I’ll never know why it happens, but it happened again last week.
I woke up, rolled over towards my nightstand, grabbed my phone, and checked if anyone had tried to contact me since I had fallen asleep. Sure enough, I saw the usual one or two texts from my night-owl friends, but this time I had one extra.
The text was from a guy that I met almost two years ago. We’ll call him Jason.
Jason and I met online, and our relationship consisted of texting each other when we were bored or lonely and then finding a spot on campus to make out.
This happened exactly two times.
After each time, I think Jason felt a little guilty. Whatever his interest in me meant, he very much wanted to keep it a secret from friends, family, etc. So after we’d meet up, we wouldn’t talk for a while afterwards. I’d see him on campus here or there, but there would only be a quick hello before we went off in our separate directions.
Before I left for Boston, I texted him one last time to see if he was around for the summer.
He wasn’t. So, I accepted that it was over.
But what was over, exactly?
We definitely weren’t dating.
I couldn’t even call him a friend.
“Acquaintances” didn’t really coincide with the kissing going on.
“Strangers” almost worked. That’s what we pretended to be, anyway. And that’s what I assumed we’d be after I moved away.
But that didn’t work either because, for whatever reason, here we were: 9:09 a.m., after six months of not talking.
I tried to inch towards an explanation by participating in the conversation.
“Jason!! Haha not much…just woke up. You?”
“Hahaha how’s your year going?”
And that was it. The end of the conversation.
This wasn’t the first time that this had happened to me. During my second year of college, a friend from high school that I hadn’t spoken to in two years sent me a Facebook message:
We’d had a bit of a falling out, but I can’t remember why. It was probably one of those slow-dying relationships. Not unnoticeable—because you feel their disappearance—but ignorable—because those feelings are too complicated. It’s easier to push them aside.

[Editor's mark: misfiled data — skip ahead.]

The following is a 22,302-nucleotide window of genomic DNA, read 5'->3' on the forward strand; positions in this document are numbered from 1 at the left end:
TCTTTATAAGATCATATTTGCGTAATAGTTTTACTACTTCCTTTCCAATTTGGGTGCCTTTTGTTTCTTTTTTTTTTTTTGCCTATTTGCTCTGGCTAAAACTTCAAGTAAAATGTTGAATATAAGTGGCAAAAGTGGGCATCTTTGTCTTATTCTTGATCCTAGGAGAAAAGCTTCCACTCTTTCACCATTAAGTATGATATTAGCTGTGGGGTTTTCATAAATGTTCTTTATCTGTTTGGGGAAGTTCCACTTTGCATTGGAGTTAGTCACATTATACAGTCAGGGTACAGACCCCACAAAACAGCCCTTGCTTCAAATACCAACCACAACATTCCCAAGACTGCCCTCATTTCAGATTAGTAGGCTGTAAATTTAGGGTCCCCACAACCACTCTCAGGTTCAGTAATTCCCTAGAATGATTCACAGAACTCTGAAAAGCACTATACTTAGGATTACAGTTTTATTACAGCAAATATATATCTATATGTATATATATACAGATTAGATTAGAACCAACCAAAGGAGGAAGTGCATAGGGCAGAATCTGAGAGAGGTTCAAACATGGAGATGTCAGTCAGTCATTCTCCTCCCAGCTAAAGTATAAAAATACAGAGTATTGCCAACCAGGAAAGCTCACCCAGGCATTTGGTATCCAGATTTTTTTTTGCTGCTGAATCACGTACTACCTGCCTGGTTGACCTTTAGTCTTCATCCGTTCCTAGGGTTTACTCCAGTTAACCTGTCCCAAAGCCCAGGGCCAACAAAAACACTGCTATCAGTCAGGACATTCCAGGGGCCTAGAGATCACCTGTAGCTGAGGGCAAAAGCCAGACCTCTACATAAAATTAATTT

She said that she messaged me because our moms saw each other at Walmart a day earlier. I laughed, briefly caught up with her, and assumed that that was that. Another fleeting conversation.
But four months later, she messaged me again.
“Hey, Katie! What’s up?”…
And then again three months later,
“Hey old friend”
“Hey Katie, how’s it going?”
“Good 5 more weeks left of my pregnancy. But for now life is good.”
After that, I thought I figured her out. She must have been reaching out to me in desperation. She must have had no one else to talk to, and eventually she would find someone closer and more tangible, and these brief conversations would come to an end, just like they did when I left for college.
But I was wrong again. The conversations kept persisting.
“Hey Katie! Congrats on having your baby!”…
“Hey mama how’s your baby?! Lol”…
“Hey stranger how are you?”…
She had called me stranger.
As if being strangers was now a joke because we’d been messaging for almost a year.
And for the most part, she was right.
We weren’t strangers, but we were never strangers.
Just pretending, as we do.
Over the years, my relationship with her undulated outward as the more convenient, nameable relationships occupied my consciousness. We moved from friends, to acquaintances, to memories, to essentially forgotten. While people like mom and dad stayed close in my heart regardless of distance, people like “that girl from my church that I was friends with in high school” and “that cute boy I snuck around with on campus” got pushed away by the natural forces of the social universe.
However, contrary to theory, that’s exactly what wasn’t happening. These two were resisting the push.
So what should I do?
What should I say?
What should I call these people now?
The “almost forgotten…but not quite”?
Whatever it was, Katie was right. It didn’t matter if it was easier: we weren’t strangers now at all. But I do say now—with more certainty than ever—that we are certainly strange enough.
Michael Kelly (’14) graduated from Calvin College with a double major in psychology and writing. Shortly after graduating, he began his graduate level study of educational research, measurement, and evaluation at Boston College. When he is not studying learning and teaching, Michael learns and teaches through stories and writing—fiction and nonfiction, comedy and tragedy, and everything else in between.